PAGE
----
Use a blow dryer on high heat to dry the brass. Use your hands to periodically scoop up and turn over the brass as you heat it with the blow dryer.

The brass isn't that wet if you've decapped cartridges prior to tumbling - the water comes out of the flash hole.

Takes me 5 minutes to dry a batch of pistol and rifle brass this way.

Cosmoline
February 21, 2013, 03:20 PM
I always decap and resize prior to cleaning. It's the one messy step, but saves me having to clean out hundreds of primer pockets after the fact. Plus the liquid media eliminates the resizing lube nicely.

45lcshooter
February 21, 2013, 03:48 PM
Tried wet tumbling. Huge mistake, after I tumbled I investigated and there were small pores in the brass on the inside (the fire from primer ignited powder) and it made small pores in the brass. Once the water got in the pores it weakened the brass. Long ago I took pics of cut cartridges that both had pores, and both were shot same fireings, same powder, same grain, same bullet, same bullet grain same caseing manufacture. Dried the wet one in the oven for about an hour (this is when I wet tumbled everything) pulled it out and I could run a pencil through the side of the case.


The water and solution weaker the case that much. After that i had a few head case seperations, and a lot of brass that was culled.


What does brass do when wet? Corrodes and weakens. I threw everything away, and went back to dry tumbling, which is far easier, I don't know what you were use sing that gave you dust, I used crshd walnut and no dust at all.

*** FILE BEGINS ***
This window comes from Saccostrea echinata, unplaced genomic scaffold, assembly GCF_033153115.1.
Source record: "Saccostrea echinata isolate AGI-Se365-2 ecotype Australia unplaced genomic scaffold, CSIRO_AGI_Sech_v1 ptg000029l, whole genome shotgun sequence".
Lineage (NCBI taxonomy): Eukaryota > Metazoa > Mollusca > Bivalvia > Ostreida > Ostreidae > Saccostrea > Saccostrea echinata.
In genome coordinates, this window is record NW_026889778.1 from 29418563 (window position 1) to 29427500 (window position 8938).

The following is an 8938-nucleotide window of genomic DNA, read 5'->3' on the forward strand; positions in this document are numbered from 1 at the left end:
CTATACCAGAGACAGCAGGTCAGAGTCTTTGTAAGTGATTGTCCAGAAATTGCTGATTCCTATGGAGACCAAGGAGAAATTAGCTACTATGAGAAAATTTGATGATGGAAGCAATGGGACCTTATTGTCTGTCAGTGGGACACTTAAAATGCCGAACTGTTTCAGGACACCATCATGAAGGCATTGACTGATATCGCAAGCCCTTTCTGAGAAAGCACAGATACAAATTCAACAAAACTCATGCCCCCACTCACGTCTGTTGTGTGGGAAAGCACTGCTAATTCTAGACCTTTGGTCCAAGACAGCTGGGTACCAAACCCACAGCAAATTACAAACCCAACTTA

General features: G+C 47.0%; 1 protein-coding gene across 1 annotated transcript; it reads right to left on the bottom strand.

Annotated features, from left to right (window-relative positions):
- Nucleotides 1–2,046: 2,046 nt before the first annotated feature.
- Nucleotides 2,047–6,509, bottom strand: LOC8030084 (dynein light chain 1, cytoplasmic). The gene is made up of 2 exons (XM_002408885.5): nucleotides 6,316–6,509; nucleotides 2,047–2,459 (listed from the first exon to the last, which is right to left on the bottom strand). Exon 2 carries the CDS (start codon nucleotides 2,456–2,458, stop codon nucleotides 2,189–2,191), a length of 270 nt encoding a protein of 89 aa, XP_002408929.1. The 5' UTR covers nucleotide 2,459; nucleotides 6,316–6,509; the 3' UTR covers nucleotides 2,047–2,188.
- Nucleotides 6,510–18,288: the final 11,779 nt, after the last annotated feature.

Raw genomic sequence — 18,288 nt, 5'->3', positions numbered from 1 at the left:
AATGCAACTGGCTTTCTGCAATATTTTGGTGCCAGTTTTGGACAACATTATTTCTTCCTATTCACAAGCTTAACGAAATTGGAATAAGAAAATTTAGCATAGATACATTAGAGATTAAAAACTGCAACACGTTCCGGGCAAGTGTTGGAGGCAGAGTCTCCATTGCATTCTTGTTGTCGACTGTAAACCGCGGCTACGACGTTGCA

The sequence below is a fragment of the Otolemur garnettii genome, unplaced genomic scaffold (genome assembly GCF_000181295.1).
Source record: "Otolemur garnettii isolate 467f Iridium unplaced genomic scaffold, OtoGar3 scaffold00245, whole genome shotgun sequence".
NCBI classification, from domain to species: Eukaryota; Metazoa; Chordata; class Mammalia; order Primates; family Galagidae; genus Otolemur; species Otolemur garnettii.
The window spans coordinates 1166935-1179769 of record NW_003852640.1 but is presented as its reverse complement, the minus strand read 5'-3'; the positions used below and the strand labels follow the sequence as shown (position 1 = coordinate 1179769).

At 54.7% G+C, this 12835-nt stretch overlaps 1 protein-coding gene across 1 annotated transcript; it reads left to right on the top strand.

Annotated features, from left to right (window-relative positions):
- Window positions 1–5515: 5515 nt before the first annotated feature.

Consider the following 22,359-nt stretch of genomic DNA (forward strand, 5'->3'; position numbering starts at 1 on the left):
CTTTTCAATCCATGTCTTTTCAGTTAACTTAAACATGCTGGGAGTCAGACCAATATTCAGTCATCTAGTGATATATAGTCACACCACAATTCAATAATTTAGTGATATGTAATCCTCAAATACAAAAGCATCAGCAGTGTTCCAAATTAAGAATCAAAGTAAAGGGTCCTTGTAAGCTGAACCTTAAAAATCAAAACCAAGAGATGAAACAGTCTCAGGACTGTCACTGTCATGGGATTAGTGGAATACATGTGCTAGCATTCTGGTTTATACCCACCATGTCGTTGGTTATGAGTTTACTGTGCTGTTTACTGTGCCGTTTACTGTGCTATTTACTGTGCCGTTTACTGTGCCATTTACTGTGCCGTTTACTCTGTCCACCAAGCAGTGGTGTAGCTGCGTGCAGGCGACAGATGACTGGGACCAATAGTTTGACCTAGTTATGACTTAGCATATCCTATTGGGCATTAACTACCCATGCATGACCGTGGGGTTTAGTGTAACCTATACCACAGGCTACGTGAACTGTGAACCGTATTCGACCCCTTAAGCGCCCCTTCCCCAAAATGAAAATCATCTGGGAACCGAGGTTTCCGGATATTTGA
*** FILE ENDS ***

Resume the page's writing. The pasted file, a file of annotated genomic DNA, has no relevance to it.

Tumble with primer in and you won't have an issue with media in flash hole. Then get your pocket primer cleaner out and clean. All that takes less time then waiting for the brass to dry.

oldpapps
February 21, 2013, 04:11 PM
45lcshooter,

Your example is rather unnerving. What was in the water, other than brass?

My method is to rattle tub clean my brass, size and deprime and wet tumble in steel pins, a daub of Dawn and water. Brass cleaned of everything including lubrication. After fully rinsing all soap/detergent and nasties with clean water, I put the brass on a towel on an old cookie sheet. Pre heat the oven to 200/250 degrees, stick the brass in and turn off the heat. When the oven has cooled, the brass is dry. Temps never get close to a dangerous temp for the brass and normally takes a little over an hours. Pull all the brass off with the towel.

I have never had any brass degradation when wet, being cleaned or not.

jcwit
February 21, 2013, 04:16 PM
If I was younger I probably go to the SS pin and wet cleaning method, but at 69 years I'm not about to spend the cash for another way to clean cases. I'll just stic to the corn cob method.

Now for those younger than me, Go For It.

trixter
February 21, 2013, 06:54 PM
I was told to go with a vibratory tumbler and walnut media, I have been using 'Lizard Litter' from the local pet store, a capful of 'Nu_Finish' about every third batch, and strips of used dryer sheets. Run it at least over-night and next morning really shiny brass. I like really shiny brass even if it doesn't need to be that shiny to reload well, but that is just me. I personally have trouble associating water with reloading, but again that is just me.